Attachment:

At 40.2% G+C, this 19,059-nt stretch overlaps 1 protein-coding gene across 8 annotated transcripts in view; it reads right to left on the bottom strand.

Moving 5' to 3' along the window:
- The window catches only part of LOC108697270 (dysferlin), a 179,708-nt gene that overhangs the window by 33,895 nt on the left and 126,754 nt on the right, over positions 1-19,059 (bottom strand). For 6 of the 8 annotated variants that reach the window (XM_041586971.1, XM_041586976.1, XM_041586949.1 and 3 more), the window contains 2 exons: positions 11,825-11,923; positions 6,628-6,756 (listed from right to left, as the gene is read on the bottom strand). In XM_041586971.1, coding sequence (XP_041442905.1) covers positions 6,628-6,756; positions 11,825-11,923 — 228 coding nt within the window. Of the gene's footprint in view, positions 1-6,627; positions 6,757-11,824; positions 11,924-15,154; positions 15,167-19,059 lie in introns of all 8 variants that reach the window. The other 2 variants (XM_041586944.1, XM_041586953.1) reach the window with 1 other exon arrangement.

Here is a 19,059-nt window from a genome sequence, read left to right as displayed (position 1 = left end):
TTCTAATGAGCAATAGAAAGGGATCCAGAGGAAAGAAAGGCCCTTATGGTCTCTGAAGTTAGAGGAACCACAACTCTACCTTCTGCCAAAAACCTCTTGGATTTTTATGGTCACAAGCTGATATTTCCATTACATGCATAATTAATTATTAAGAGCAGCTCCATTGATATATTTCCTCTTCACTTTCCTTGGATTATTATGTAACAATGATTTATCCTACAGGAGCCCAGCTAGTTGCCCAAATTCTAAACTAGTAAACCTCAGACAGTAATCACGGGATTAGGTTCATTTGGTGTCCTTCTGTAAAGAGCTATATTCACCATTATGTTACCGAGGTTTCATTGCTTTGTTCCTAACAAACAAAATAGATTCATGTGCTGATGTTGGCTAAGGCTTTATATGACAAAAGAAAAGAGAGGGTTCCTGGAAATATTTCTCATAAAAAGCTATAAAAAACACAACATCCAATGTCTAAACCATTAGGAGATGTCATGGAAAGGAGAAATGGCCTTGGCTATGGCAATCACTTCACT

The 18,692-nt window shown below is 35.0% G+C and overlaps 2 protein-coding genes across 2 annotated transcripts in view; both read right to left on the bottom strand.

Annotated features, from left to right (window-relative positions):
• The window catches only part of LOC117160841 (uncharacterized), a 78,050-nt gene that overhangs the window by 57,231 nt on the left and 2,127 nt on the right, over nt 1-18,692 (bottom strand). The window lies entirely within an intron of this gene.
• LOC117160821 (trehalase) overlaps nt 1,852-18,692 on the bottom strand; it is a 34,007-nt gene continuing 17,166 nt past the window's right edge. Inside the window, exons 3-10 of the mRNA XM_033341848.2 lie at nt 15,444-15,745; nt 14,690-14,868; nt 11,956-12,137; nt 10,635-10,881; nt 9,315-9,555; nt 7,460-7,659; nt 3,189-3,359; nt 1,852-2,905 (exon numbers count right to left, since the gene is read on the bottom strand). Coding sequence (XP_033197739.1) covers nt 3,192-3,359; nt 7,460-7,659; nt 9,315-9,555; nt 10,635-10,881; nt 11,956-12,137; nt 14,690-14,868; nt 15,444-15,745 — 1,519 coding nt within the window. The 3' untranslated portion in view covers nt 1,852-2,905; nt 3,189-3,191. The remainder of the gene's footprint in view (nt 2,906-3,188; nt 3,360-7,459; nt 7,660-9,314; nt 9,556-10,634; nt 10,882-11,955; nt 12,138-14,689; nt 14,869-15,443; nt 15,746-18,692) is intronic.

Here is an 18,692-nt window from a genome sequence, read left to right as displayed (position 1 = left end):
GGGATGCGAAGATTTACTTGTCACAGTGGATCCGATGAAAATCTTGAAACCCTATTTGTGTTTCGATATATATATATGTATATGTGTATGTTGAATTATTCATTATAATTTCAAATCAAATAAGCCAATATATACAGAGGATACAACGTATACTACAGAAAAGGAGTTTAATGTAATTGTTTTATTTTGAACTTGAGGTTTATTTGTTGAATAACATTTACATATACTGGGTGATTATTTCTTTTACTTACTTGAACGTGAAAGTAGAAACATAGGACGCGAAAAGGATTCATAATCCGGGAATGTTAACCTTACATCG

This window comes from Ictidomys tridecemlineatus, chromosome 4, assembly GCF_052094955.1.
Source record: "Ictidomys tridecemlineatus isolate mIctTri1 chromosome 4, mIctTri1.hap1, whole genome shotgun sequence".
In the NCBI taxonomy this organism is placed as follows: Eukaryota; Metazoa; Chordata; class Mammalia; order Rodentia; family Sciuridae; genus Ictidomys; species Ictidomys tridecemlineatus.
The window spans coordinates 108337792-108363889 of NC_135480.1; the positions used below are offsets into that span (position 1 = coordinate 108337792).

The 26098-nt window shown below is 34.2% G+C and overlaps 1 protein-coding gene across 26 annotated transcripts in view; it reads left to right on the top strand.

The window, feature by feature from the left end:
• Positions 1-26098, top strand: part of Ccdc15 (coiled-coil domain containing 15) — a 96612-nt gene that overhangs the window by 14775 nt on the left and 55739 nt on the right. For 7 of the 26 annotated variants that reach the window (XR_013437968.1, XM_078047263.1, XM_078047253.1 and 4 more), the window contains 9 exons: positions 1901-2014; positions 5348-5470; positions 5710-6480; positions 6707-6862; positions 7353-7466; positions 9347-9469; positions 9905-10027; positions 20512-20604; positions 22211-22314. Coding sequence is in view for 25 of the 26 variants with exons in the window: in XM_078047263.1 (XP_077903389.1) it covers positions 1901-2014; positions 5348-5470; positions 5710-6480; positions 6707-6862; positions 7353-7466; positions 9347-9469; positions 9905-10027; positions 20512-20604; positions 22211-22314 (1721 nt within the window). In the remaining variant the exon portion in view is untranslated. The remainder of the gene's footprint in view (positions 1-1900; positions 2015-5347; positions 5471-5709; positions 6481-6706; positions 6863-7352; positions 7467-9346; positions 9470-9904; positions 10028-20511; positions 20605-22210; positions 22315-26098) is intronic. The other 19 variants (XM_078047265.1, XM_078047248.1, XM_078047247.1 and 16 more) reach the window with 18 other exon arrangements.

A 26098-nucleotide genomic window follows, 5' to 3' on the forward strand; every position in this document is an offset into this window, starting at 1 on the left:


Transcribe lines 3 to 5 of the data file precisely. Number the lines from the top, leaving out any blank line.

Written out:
- The window catches only part of LOC108697270 (dysferlin), a 179,708-nt gene that overhangs the window by 33,895 nt on the left and 126,754 nt on the right, over positions 1-19,059 (bottom strand). For 6 of the 8 annotated variants that reach the window (XM_041586971.1, XM_041586976.1, XM_041586949.1 and 3 more), the window contains 2 exons: positions 11,825-11,923; positions 6,628-6,756 (listed from right to left, as the gene is read on the bottom strand). In XM_041586971.1, coding sequence (XP_041442905.1) covers positions 6,628-6,756; positions 11,825-11,923 — 228 coding nt within the window. Of the gene's footprint in view, positions 1-6,627; positions 6,757-11,824; positions 11,924-15,154; positions 15,167-19,059 lie in introns of all 8 variants that reach the window. The other 2 variants (XM_041586944.1, XM_041586953.1) reach the window with 1 other exon arrangement.

Here is a 19,059-nt window from a genome sequence, read left to right as displayed (position 1 = left end):
TTCTAATGAGCAATAGAAAGGGATCCAGAGGAAAGAAAGGCCCTTATGGTCTCTGAAGTTAGAGGAACCACAACTCTACCTTCTGCCAAAAACCTCTTGGATTTTTATGGTCACAAGCTGATATTTCCATTACATGCATAATTAATTATTAAGAGCAGCTCCATTGATATATTTCCTCTTCACTTTCCTTGGATTATTATGTAACAATGATTTATCCTACAGGAGCCCAGCTAGTTGCCCAAATTCTAAACTAGTAAACCTCAGACAGTAATCACGGGATTAGGTTCATTTGGTGTCCTTCTGTAAAGAGCTATATTCACCATTATGTTACCGAGGTTTCATTGCTTTGTTCCTAACAAACAAAATAGATTCATGTGCTGATGTTGGCTAAGGCTTTATATGACAAAAGAAAAGAGAGGGTTCCTGGAAATATTTCTCATAAAAAGCTATAAAAAACACAACATCCAATGTCTAAACCATTAGGAGATGTCATGGAAAGGAGAAATGGCCTTGGCTATGGCAATCACTTCACT